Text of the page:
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Must-Know Updates from Square since 3Q17 Earnings

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Part 3
Must-Know Updates from Square since 3Q17 Earnings PART 3 OF 8

When Did Square Start Getting Involved with Bitcoin?

Square’s involvement with bitcoin isn’t new

Although Square’s (SQ) recent move to let users of its Square Cash app buy and sell bitcoin generated a lot of buzz and led to sharp movements in the stock as well as Wall Street upgrades and downgrades, the company has been involved with bitcoin for a few years.

Perhaps at this juncture it would be important to find out what came out of Square’s early relationship with bitcoin and what might be different in its latest involvement with the digital currency.

When Did Square Start Getting Involved with Bitcoin?

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Square Market allowed merchants to accept bitcoin

Square’s involvement with bitcoin goes back to 2014 when the company allowed vendors on its Square Market e-commerce site to accept bitcoin for payment from customers. It was a way for Square to ensure that sellers on its online marketplace would never miss a sale simply because a buyer preferred a different payment method.

On Square Market, Square allowed a shopper to pay with bitcoin and the seller to receive the payment in dollars (UUP). However, Square didn’t see much success with that early bitcoin adoption. The company’s chief executive Jack Dorsey later said, “Bitcoin: we tried this with our ecommerce store [Square Market] years back. Didn’t see much. Would love to see a digital currency thrive.”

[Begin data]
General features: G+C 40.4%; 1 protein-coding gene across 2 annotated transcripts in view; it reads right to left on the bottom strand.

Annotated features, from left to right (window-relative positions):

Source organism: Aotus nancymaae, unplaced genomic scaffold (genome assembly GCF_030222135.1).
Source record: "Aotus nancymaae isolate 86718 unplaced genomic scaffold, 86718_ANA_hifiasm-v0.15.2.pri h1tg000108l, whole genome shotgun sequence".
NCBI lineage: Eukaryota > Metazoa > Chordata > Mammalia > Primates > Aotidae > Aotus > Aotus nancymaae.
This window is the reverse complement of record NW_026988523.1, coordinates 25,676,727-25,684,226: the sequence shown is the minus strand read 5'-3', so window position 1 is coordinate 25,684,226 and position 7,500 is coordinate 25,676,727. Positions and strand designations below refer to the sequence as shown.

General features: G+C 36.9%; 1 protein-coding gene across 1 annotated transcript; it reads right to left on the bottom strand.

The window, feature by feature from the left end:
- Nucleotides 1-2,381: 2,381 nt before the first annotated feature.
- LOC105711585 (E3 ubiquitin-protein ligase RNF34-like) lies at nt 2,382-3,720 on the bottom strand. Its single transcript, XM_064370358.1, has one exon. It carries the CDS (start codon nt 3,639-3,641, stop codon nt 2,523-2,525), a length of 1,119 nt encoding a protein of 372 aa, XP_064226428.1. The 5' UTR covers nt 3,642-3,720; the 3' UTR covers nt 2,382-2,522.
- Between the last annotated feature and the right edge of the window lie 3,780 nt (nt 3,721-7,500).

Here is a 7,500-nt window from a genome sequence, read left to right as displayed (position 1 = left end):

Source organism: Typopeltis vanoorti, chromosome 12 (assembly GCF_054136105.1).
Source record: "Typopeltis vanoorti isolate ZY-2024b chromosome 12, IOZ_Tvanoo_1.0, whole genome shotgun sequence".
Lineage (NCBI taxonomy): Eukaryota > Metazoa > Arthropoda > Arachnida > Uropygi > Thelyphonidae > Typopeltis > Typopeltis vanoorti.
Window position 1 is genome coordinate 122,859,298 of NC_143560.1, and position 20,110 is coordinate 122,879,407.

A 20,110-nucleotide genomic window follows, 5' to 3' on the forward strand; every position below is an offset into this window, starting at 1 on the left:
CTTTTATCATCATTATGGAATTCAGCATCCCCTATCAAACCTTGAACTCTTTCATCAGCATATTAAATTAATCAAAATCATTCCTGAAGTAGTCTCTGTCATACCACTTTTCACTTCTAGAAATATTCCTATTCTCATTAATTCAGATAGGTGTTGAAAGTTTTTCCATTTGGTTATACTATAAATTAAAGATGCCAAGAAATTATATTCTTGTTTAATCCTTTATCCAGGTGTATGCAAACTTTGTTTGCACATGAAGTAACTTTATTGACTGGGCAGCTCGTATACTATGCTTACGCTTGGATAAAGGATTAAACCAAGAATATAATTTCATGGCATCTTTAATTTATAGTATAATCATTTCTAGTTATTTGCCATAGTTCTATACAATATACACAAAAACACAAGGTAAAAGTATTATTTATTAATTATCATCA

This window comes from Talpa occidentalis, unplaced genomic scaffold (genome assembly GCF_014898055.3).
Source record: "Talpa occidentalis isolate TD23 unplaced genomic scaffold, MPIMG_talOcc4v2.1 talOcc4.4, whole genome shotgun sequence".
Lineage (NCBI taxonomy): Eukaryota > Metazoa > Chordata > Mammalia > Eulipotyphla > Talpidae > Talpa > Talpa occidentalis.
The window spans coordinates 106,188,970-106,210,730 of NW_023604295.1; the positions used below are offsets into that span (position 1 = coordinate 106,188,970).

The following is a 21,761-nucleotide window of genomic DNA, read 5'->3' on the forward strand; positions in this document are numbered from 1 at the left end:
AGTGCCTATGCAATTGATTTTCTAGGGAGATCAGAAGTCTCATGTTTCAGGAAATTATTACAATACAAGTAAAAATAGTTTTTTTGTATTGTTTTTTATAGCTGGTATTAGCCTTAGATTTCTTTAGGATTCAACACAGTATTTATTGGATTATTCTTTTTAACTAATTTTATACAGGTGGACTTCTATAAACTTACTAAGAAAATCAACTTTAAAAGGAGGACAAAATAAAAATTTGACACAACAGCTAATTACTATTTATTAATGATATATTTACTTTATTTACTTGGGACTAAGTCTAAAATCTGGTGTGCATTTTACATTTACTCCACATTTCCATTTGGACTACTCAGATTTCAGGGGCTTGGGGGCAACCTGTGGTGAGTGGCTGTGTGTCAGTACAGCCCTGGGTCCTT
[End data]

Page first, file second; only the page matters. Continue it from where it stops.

Square hopes this time will be different

Speaking at the New York Times DealBook conference last month, Dorsey suggested that the timing of Square’s initial involvement with bitcoin may not have been favorable, and that this time the company could be more successful.

“A lot of our sellers at the time were selling things like incense and candles, and it turns out people in 2014 weren’t using bitcoin to buy incense and candles,” the Wall Street Journal quoted Dorsey as saying at the conference. It remains to be seen if the bitcoin move could help drive Square’s payment volume growth.

PayPal (PYPL) also experimented with bitcoin payment processing for its merchants, and like Square, the early response was low.

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